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Thursday, 8 November, 2001, 20:43 GMT
Nuclear plant tests were 'distorted'
Sellafield, BBC
Unions have welcomed the Sellafield decision
Greenpeace and Friends of the Earth (FoE) have begun their court action to block the UK Government's go-ahead for a controversial nuclear fuel recycling plant.

They are asking London's High Court to declare unlawful the decision to allow the mixed plutonium and uranium oxide (Mox) plant at Sellafield in Cumbria to go into full production.

Lawyers for the groups argue that a flawed and distorted approach to crucial economic tests lay behind the approval.

They seek to dilute the [economic] test into something rubbery and elusive

Lord Lester QC
As well as the tests necessary for EU law, they say there was insufficient evidence that the plant would attract customers such as the Japanese to make it viable.

Construction costs of 470m had been "disregarded" in assessing whether the scheme could be economically justified, Lord Lester QC argued.

If they had been properly taken into account, the scheme would show an overall financial loss.

Lord Lester told Mr Justice Collins: "They seek to dilute the [economic] test into something rubbery and elusive which doesn't amount to an effective test at all."

'Irreversible implementation'

The environmental groups also believe the plant is dangerous because it could make it easier for terrorists to obtain nuclear materials.

Lord Lester said the case was urgent because British Nuclear Fuels Ltd (BNFL) wished to take "irreversible implementation steps" for the Mox plant as early as 20 December this year.

Nuclear transport ship, BNFL
Environmentalists believe terrorists could get hold of nuclear materials
Philip Sales, appearing for the secretaries of state for environment and health, said if the court ruled against the government, the Mox scheme would have to be reconsidered.

Mr Justice Collins asked him: "Even if [the environmental groups] win, it is not necessarily the end of Mox?" Mr Sales replied: "No".

The judge was told that Mox was also being challenged by the Irish Government in Europe.

Lord Lester said at the heart of the case was the EU Basic Safety Standards Directive.

The directive imposes a duty on national governments to apply a test on all new types of exposure to ionizing radiation.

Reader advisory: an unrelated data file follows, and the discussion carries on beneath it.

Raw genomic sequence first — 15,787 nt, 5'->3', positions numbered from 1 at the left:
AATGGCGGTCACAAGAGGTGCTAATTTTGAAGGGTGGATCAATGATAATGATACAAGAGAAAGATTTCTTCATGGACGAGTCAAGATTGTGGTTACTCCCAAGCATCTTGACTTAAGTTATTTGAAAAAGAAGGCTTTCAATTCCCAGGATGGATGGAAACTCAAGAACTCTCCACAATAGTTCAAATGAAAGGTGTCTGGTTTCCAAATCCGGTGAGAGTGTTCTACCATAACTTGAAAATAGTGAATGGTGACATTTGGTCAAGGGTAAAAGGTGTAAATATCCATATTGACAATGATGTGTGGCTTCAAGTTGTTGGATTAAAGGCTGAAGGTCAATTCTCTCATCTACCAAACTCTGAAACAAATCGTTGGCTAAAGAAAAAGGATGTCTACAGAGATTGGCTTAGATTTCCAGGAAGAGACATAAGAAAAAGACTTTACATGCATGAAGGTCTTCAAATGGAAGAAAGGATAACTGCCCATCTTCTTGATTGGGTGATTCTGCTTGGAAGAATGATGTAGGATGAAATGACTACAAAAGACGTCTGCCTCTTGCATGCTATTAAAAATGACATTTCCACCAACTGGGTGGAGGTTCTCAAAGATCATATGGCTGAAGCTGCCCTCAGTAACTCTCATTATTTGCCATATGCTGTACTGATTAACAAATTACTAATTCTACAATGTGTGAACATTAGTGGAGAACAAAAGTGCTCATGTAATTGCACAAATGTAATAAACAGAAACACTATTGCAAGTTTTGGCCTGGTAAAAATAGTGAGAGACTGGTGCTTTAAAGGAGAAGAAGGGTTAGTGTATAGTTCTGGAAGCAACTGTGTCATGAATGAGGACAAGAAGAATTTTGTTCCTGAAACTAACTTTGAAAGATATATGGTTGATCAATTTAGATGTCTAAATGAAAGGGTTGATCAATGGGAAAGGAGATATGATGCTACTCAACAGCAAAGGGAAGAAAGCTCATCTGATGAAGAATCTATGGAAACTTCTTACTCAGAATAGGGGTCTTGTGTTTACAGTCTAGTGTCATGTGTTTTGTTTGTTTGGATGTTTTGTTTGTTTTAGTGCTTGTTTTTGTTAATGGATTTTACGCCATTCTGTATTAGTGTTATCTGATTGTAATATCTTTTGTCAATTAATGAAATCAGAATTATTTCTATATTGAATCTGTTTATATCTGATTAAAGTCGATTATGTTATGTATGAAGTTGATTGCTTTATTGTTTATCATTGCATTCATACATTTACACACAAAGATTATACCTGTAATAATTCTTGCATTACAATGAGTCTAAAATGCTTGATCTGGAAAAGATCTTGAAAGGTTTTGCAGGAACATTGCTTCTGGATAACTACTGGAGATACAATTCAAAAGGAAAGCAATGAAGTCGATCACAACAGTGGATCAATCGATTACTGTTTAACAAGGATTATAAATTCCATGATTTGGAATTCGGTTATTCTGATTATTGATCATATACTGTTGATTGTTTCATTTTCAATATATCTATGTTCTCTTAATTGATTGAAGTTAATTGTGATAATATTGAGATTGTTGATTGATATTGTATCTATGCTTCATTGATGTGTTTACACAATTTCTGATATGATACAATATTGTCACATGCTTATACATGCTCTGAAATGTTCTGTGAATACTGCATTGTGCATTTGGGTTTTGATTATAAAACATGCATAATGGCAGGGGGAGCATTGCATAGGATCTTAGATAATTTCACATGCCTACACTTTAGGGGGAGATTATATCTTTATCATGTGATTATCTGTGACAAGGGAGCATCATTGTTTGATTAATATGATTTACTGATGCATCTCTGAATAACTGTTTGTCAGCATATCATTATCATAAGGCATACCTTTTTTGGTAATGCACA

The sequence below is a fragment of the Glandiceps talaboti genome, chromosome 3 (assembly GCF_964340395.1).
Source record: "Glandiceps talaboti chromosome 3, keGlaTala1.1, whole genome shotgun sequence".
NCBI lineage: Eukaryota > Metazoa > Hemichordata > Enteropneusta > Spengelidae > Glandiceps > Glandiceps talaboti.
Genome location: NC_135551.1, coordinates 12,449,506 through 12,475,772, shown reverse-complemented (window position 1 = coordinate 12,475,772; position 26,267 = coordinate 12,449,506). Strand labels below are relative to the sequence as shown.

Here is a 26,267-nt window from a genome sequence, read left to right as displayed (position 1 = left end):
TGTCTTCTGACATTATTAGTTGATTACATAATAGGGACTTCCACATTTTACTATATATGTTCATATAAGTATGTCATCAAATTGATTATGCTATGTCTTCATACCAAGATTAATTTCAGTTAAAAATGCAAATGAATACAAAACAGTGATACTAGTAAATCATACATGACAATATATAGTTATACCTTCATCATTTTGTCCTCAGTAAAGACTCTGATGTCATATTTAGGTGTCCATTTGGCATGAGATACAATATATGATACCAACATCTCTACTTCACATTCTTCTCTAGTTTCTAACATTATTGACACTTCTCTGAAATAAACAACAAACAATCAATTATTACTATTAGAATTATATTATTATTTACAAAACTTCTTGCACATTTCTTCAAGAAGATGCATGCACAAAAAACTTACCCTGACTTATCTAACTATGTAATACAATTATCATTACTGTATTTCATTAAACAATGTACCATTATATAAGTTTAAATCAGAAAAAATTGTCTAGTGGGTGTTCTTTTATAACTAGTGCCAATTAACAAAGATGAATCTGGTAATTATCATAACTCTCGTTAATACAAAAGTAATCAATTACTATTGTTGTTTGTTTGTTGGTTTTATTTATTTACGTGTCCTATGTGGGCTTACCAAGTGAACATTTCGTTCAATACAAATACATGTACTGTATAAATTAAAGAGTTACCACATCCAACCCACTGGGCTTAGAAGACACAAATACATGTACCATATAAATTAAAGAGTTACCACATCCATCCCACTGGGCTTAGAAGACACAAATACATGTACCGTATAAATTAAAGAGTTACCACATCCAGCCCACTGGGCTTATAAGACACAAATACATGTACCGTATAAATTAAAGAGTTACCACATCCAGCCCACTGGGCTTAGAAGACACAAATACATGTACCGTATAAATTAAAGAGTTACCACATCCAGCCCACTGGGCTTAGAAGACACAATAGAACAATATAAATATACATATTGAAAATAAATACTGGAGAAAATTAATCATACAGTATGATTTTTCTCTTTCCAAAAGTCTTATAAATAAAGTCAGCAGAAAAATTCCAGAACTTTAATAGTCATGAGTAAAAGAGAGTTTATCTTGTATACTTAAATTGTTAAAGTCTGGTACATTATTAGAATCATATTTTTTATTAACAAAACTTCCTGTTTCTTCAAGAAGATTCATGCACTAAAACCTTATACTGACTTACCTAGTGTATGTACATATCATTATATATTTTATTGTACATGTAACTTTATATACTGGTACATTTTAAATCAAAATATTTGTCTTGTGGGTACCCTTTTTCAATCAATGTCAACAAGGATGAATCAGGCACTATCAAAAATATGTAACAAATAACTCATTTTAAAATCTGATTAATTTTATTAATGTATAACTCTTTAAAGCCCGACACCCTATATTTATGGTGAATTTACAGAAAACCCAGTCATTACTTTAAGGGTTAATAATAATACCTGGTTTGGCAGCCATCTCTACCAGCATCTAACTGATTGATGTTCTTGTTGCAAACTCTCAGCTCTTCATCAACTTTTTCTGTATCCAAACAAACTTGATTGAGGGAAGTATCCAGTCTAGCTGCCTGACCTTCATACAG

Radiation-producing practice

It rules these practices can be justified on the basis that their economic, social or other benefits outweigh the health detriments they might cause.

If there is no "net benefit", then a radiation-producing practice is not to be adopted.

Government ministers were arguing that the scheme was justified because it would provide "significant economic benefits" and had a "net present value of 216 million".

But the capital cost of building the Mox plant, which amounted to 470m in June this year, had been disregarded, even though the cost was plainly relevant to assessing the benefits.

'Net benefit'

Lord Lester argued the point "matters enormously".

The "net benefit" claimed by the government for Mox would "disappear" if the 470 million were included. Overall, the costs outweighed the benefit "very substantially".

The Mox plant, which turns nuclear fuel already "burnt" in a reactor into a new fuel source, was completed by Sellafield's owners BNFL in 1996.

Mr Sales argued that the exclusion of the 470m "sunk" construction costs when assessing the generic benefits of Mox was "perfectly normal and rational".

'Open-textured' directive

It was not only sunk costs which had been left out of account, but also potential benefits for BNFL's businesses "likely to run into hundreds of millions of pounds".

Mr Sales said the EU directive applied a test of economic justification which was "extremely open-textured".

Government ministers concluded that the radiological disadvantages were "very small".

They believed Mox manufacture could be carried out within limits that would effectively protect human health, the safety of the food chain and the environment generally.

Mox production involved lower security risks than transporting plutonium already at Sellafield back to customers or third countries.

The hearing was adjourned until Friday.

See also:

08 Nov 01 | UK
Q&A: Sellafield's Mox plant
08 Nov 01 | Sci/Tech
Nuclear plant faces legal challenge
23 Oct 01 | UK Politics
'Sellafield time bomb' warning
03 Oct 01 | Sci/Tech
Nuclear plant gets go-ahead
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